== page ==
You know what’s curious? Cats.

He watches us from inside the clothes basket for so long, we forget he’s there. He is not invisible exactly, but he sits very still and the basket is very tall. When he finally jumps out, Audrey and I are always a little startled. This happens at least once a week.

(Photo: That one time he let our other cat in the basket but supervised carefully.)

Years ago, a friend had a tan striped tomcat her children could carry around like a rag doll. The cat had a funny human name, like Julius, and diabetes. I wondered if it was this combination that caused the resigned, content expression he wore when one of the boys, a lean brown 5-year old, tucked him under both arms and lugged him around the room. Oh, I thought nervously the first time I saw him do this. But there was no drama, no biting or blood.

I decided I wanted a cat like that for my own children, though it felt pointless and silly, like wishing to win the lottery without buying tickets. Our otherwise awesome cat at the time gave my daughter a scar running perpendicular to the part in her hair just for getting too close. When I was 5 or 6, my great-granddad’s cat gave me a scratch all the way around my wrist so that it looked like I was wearing a glistening red bracelet. Those were the kind of cats I was used to.

Clothes basket cat is different. He seeks children out, not to torment or maim but to play with or hang out beneath a blanket. He does bite sometimes, but it’s almost always deserved. His name is Sylvester and he has asthma so maybe there is something to the combination of funny name and chronic disease. Every night once we are all in bed, Sylvester patrols the empty parts of the house while crying mournfully around a ratty stuffed mouse he carries in his mouth. If you call out to him, he immediately stops and starts up again several minutes later. I googled what this means and out of all the plausible and bullshit answers, no one bothered to ask a cat.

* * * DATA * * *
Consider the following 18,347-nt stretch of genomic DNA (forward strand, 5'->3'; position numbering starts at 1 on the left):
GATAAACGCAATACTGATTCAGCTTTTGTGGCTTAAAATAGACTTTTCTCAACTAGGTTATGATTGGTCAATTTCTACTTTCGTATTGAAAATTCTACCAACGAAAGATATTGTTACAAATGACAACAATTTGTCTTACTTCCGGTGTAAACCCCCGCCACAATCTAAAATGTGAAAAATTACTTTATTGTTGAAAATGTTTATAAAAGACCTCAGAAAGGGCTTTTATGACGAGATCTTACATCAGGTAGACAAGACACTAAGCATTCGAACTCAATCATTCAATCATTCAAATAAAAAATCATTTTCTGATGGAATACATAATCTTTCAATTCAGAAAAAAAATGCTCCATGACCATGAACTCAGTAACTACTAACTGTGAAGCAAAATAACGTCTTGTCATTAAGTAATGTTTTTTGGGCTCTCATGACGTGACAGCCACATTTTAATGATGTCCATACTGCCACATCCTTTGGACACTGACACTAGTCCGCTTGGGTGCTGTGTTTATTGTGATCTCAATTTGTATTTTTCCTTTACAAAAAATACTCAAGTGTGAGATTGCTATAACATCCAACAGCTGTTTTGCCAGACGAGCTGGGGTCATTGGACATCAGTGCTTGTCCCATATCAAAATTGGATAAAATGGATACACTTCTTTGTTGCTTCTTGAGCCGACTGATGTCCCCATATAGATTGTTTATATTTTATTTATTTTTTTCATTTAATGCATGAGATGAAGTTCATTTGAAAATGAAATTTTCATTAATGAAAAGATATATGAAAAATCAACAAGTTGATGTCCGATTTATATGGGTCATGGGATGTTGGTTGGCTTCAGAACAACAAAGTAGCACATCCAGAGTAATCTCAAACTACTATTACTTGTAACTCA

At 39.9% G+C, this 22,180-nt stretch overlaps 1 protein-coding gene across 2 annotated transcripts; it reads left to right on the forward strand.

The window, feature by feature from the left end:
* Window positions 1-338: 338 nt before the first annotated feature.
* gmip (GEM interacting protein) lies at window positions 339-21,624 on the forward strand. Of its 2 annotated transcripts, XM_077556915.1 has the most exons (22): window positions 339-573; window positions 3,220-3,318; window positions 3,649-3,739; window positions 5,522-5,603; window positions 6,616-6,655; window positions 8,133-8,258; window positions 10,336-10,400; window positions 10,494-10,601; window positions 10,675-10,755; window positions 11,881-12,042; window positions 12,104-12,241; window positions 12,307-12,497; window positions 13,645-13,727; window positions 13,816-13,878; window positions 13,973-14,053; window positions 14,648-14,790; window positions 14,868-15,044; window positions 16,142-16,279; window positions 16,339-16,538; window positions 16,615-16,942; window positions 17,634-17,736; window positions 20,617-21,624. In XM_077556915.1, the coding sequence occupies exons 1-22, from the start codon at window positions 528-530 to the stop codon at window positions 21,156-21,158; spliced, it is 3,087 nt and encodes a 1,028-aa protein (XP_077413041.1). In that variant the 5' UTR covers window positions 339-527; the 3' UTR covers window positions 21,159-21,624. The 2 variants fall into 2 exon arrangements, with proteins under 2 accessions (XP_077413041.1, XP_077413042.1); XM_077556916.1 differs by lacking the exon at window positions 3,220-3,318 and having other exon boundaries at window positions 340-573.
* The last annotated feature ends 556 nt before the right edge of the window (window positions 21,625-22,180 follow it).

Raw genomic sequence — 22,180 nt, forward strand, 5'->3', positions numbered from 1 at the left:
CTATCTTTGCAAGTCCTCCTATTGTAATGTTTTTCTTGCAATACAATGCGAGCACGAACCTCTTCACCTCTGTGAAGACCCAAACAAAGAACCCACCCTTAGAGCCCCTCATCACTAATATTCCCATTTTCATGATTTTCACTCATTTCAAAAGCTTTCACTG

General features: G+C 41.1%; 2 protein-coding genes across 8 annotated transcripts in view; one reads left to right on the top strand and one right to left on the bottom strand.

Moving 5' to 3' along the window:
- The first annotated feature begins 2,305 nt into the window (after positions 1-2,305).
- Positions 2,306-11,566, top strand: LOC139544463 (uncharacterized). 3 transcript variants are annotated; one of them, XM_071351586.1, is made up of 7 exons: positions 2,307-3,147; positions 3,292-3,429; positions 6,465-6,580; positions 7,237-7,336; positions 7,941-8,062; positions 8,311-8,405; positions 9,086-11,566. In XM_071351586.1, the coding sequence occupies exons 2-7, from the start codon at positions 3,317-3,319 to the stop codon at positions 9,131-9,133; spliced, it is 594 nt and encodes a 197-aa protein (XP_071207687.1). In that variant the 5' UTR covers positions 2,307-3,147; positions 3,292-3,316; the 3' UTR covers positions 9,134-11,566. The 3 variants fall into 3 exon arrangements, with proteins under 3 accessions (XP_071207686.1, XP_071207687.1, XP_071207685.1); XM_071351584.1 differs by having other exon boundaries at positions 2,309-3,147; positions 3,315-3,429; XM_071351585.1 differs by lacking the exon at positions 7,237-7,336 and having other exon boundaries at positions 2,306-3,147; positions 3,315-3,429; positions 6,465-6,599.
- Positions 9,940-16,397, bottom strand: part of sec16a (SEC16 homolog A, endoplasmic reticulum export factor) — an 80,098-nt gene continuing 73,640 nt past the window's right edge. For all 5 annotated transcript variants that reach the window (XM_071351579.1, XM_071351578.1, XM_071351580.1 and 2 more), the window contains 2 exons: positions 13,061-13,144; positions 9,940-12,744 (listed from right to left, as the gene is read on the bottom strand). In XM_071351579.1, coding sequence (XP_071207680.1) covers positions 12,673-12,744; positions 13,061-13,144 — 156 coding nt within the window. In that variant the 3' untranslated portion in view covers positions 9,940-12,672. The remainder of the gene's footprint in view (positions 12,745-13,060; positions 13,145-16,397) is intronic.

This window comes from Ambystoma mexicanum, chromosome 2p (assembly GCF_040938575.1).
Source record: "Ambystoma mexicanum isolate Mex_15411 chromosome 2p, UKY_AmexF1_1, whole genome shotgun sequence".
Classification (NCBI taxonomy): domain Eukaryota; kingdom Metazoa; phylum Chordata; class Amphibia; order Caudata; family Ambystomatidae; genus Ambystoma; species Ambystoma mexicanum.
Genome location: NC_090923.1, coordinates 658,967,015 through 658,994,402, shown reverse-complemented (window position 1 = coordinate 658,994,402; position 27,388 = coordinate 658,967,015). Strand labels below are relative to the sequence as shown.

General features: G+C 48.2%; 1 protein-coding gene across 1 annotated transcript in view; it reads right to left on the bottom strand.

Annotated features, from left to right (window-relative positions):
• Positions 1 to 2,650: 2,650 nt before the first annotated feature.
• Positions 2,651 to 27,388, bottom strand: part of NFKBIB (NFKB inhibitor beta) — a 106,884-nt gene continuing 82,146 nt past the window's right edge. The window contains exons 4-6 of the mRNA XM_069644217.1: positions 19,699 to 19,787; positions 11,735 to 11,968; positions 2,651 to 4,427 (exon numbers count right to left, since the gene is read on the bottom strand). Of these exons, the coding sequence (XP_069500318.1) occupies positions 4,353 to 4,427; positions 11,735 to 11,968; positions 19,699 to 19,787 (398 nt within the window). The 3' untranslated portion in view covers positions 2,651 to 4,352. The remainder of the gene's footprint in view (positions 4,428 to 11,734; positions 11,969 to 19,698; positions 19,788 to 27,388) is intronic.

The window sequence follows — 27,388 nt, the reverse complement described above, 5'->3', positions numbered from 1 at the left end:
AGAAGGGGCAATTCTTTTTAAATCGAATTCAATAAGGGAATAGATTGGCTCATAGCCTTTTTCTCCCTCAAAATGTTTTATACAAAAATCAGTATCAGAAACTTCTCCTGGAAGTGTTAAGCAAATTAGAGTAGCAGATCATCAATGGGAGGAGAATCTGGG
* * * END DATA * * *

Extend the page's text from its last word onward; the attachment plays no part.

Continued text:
If you really consider the cat or dog sitting quietly beside you, it may start to feel like an alien that popped in many millennia ago on holiday and decided to stay because it liked the climate or food and no one was checking visas in those days. They are nothing like us, and we are blessed to have each other. I can think of no one, aside from children when they are in a pleased mood, that brings such reliable joy to an aching human heart.

Every night before bed, Audrey gathers up her stuffed animals in one arm and tucks Sylvester under the other. He looks simultaneously contented and full of wonder on the bumpy journey upstairs.

(Photo: an old one…he looks 25% more contented these days.)

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